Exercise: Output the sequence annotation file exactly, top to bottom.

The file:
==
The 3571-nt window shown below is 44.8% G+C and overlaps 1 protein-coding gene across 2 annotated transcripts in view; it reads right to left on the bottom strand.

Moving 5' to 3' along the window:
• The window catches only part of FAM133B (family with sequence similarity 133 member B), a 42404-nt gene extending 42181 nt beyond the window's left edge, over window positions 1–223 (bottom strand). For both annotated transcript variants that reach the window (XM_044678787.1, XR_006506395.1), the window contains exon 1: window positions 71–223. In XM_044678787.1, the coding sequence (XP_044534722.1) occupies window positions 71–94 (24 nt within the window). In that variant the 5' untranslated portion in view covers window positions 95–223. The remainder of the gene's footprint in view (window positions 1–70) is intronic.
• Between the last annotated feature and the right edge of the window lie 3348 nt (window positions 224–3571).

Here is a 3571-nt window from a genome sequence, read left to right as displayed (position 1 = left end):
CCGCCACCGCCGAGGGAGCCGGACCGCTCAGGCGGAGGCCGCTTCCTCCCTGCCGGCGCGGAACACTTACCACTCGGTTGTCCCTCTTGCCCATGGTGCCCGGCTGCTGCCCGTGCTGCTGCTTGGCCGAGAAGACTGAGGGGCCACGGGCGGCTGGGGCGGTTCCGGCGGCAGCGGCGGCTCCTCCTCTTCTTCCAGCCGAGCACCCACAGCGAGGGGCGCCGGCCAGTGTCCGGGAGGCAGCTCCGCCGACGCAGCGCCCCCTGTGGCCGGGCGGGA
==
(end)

The 3571-nt window shown below is 44.8% G+C and overlaps 1 protein-coding gene across 2 annotated transcripts in view; it reads right to left on the bottom strand.

Moving 5' to 3' along the window:
• The window catches only part of FAM133B (family with sequence similarity 133 member B), a 42404-nt gene extending 42181 nt beyond the window's left edge, over window positions 1–223 (bottom strand). For both annotated transcript variants that reach the window (XM_044678787.1, XR_006506395.1), the window contains exon 1: window positions 71–223. In XM_044678787.1, the coding sequence (XP_044534722.1) occupies window positions 71–94 (24 nt within the window). In that variant the 5' untranslated portion in view covers window positions 95–223. The remainder of the gene's footprint in view (window positions 1–70) is intronic.
• Between the last annotated feature and the right edge of the window lie 3348 nt (window positions 224–3571).

Here is a 3571-nt window from a genome sequence, read left to right as displayed (position 1 = left end):
CCGCCACCGCCGAGGGAGCCGGACCGCTCAGGCGGAGGCCGCTTCCTCCCTGCCGGCGCGGAACACTTACCACTCGGTTGTCCCTCTTGCCCATGGTGCCCGGCTGCTGCCCGTGCTGCTGCTTGGCCGAGAAGACTGAGGGGCCACGGGCGGCTGGGGCGGTTCCGGCGGCAGCGGCGGCTCCTCCTCTTCTTCCAGCCGAGCACCCACAGCGAGGGGCGCCGGCCAGTGTCCGGGAGGCAGCTCCGCCGACGCAGCGCCCCCTGTGGCCGGGCGGGA